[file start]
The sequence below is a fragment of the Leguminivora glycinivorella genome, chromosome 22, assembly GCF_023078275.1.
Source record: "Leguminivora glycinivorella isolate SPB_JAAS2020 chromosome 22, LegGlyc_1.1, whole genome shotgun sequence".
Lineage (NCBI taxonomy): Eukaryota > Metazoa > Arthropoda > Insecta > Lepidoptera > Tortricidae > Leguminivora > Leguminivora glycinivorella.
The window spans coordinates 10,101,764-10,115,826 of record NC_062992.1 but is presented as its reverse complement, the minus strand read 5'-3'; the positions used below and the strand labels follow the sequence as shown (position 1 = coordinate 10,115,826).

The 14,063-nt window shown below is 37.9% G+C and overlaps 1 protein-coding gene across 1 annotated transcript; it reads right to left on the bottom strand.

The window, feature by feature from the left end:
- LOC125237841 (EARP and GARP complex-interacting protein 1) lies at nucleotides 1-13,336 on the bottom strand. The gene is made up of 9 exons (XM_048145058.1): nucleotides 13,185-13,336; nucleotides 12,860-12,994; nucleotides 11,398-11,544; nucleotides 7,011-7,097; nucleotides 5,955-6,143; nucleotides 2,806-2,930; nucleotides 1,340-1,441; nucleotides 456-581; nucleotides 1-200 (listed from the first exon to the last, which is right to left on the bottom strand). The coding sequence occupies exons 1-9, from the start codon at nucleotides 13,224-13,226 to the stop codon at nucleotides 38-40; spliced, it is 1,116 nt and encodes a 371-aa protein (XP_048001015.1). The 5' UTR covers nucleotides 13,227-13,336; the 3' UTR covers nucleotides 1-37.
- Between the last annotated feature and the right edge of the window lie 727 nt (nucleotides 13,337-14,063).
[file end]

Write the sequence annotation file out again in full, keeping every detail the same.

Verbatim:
The sequence below is a fragment of the Leguminivora glycinivorella genome, chromosome 22, assembly GCF_023078275.1.
Source record: "Leguminivora glycinivorella isolate SPB_JAAS2020 chromosome 22, LegGlyc_1.1, whole genome shotgun sequence".
Lineage (NCBI taxonomy): Eukaryota > Metazoa > Arthropoda > Insecta > Lepidoptera > Tortricidae > Leguminivora > Leguminivora glycinivorella.
The window spans coordinates 10,101,764-10,115,826 of record NC_062992.1 but is presented as its reverse complement, the minus strand read 5'-3'; the positions used below and the strand labels follow the sequence as shown (position 1 = coordinate 10,115,826).

The 14,063-nt window shown below is 37.9% G+C and overlaps 1 protein-coding gene across 1 annotated transcript; it reads right to left on the bottom strand.

The window, feature by feature from the left end:
- LOC125237841 (EARP and GARP complex-interacting protein 1) lies at nucleotides 1-13,336 on the bottom strand. The gene is made up of 9 exons (XM_048145058.1): nucleotides 13,185-13,336; nucleotides 12,860-12,994; nucleotides 11,398-11,544; nucleotides 7,011-7,097; nucleotides 5,955-6,143; nucleotides 2,806-2,930; nucleotides 1,340-1,441; nucleotides 456-581; nucleotides 1-200 (listed from the first exon to the last, which is right to left on the bottom strand). The coding sequence occupies exons 1-9, from the start codon at nucleotides 13,224-13,226 to the stop codon at nucleotides 38-40; spliced, it is 1,116 nt and encodes a 371-aa protein (XP_048001015.1). The 5' UTR covers nucleotides 13,227-13,336; the 3' UTR covers nucleotides 1-37.
- Between the last annotated feature and the right edge of the window lie 727 nt (nucleotides 13,337-14,063).